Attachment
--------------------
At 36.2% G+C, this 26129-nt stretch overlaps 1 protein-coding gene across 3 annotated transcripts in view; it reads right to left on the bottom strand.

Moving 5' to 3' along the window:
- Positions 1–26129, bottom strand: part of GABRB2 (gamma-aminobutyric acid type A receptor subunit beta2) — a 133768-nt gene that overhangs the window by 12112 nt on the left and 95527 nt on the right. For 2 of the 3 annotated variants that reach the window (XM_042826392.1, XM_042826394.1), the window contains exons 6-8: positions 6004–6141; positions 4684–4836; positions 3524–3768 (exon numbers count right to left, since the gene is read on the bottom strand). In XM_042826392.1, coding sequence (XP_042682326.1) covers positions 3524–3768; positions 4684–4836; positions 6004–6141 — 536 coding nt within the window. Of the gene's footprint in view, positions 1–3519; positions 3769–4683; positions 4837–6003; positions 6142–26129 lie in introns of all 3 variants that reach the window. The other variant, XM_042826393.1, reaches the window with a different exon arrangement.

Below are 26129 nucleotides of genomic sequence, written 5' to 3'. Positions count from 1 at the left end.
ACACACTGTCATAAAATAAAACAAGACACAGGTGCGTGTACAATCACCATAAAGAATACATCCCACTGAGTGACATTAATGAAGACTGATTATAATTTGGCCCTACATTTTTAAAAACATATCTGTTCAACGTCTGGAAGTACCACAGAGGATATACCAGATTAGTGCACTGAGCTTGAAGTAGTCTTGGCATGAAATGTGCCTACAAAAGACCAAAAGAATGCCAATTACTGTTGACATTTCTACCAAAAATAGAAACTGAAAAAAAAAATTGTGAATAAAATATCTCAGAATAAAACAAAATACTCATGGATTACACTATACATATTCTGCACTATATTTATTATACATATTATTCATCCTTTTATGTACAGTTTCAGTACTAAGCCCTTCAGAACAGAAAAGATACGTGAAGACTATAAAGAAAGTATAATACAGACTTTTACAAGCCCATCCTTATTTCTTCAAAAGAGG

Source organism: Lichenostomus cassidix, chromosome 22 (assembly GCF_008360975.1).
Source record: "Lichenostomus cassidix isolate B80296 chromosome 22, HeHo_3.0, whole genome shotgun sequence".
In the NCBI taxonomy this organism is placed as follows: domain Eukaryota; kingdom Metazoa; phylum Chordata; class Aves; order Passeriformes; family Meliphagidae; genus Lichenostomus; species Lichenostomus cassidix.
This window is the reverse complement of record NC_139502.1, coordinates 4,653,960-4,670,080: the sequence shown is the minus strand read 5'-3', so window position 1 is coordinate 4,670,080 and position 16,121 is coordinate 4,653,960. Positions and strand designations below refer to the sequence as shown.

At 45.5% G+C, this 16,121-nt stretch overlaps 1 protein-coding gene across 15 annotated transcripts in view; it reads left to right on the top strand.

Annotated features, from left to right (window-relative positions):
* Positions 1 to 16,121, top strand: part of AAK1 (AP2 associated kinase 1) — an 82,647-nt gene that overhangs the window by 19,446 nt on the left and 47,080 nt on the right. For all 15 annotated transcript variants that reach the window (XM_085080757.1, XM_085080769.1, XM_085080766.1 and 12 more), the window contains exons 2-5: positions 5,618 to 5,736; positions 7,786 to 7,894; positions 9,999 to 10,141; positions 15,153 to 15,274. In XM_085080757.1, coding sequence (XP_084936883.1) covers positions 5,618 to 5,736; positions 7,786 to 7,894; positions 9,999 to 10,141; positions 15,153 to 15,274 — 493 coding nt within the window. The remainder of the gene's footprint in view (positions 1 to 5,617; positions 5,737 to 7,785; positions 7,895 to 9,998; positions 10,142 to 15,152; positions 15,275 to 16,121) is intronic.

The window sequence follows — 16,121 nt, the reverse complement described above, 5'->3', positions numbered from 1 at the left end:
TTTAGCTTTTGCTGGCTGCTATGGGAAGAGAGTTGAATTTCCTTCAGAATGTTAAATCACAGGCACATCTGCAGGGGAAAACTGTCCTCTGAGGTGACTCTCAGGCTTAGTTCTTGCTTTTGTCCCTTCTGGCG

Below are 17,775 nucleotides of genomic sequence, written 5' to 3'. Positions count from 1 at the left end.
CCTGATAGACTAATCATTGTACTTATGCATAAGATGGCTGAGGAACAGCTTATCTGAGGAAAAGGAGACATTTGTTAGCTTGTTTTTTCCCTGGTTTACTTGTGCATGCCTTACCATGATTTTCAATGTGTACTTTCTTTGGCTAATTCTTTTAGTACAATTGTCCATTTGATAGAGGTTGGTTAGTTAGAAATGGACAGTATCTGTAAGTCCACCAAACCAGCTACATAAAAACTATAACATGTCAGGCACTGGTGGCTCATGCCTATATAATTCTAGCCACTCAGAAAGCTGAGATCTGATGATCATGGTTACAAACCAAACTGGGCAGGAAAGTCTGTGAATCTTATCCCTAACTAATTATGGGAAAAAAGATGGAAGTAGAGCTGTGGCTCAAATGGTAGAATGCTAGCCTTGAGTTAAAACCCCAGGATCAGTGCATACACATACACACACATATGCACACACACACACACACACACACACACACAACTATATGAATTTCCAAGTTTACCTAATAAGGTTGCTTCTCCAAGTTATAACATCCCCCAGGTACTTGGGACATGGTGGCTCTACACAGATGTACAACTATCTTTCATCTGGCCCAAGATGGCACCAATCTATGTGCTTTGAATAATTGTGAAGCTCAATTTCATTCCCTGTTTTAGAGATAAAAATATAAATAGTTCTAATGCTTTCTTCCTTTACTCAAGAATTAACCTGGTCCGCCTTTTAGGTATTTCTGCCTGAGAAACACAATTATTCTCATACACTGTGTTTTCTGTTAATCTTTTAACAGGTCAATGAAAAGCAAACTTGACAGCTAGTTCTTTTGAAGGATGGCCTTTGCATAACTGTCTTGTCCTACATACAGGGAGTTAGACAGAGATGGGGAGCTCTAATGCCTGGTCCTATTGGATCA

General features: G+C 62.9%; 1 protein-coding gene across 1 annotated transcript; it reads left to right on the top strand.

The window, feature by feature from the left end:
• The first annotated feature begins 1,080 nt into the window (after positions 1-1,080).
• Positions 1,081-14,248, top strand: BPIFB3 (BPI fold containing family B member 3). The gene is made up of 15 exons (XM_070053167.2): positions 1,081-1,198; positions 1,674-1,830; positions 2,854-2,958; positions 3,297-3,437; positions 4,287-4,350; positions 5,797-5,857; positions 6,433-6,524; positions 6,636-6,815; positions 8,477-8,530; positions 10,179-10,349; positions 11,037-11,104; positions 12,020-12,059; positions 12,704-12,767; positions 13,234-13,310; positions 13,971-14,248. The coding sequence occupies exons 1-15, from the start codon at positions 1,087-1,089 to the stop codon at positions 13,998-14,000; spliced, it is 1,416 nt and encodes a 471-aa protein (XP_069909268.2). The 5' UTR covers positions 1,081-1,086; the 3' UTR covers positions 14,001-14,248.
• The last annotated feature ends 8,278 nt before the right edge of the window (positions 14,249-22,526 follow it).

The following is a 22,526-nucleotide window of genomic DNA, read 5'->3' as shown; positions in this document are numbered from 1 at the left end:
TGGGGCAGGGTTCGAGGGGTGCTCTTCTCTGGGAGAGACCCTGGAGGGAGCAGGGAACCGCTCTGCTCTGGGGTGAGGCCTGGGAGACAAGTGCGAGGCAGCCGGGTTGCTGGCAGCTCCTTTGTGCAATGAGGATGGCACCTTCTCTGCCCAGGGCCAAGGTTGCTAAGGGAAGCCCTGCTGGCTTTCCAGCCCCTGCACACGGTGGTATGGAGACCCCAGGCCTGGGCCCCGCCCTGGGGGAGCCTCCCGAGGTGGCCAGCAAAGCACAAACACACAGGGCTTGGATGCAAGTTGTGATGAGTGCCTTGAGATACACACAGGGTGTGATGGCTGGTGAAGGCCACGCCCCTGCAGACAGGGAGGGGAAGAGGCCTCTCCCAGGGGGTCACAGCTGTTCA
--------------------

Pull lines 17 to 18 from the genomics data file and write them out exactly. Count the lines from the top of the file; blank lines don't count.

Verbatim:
General features: G+C 62.9%; 1 protein-coding gene across 1 annotated transcript; it reads left to right on the top strand.

The window, feature by feature from the left end: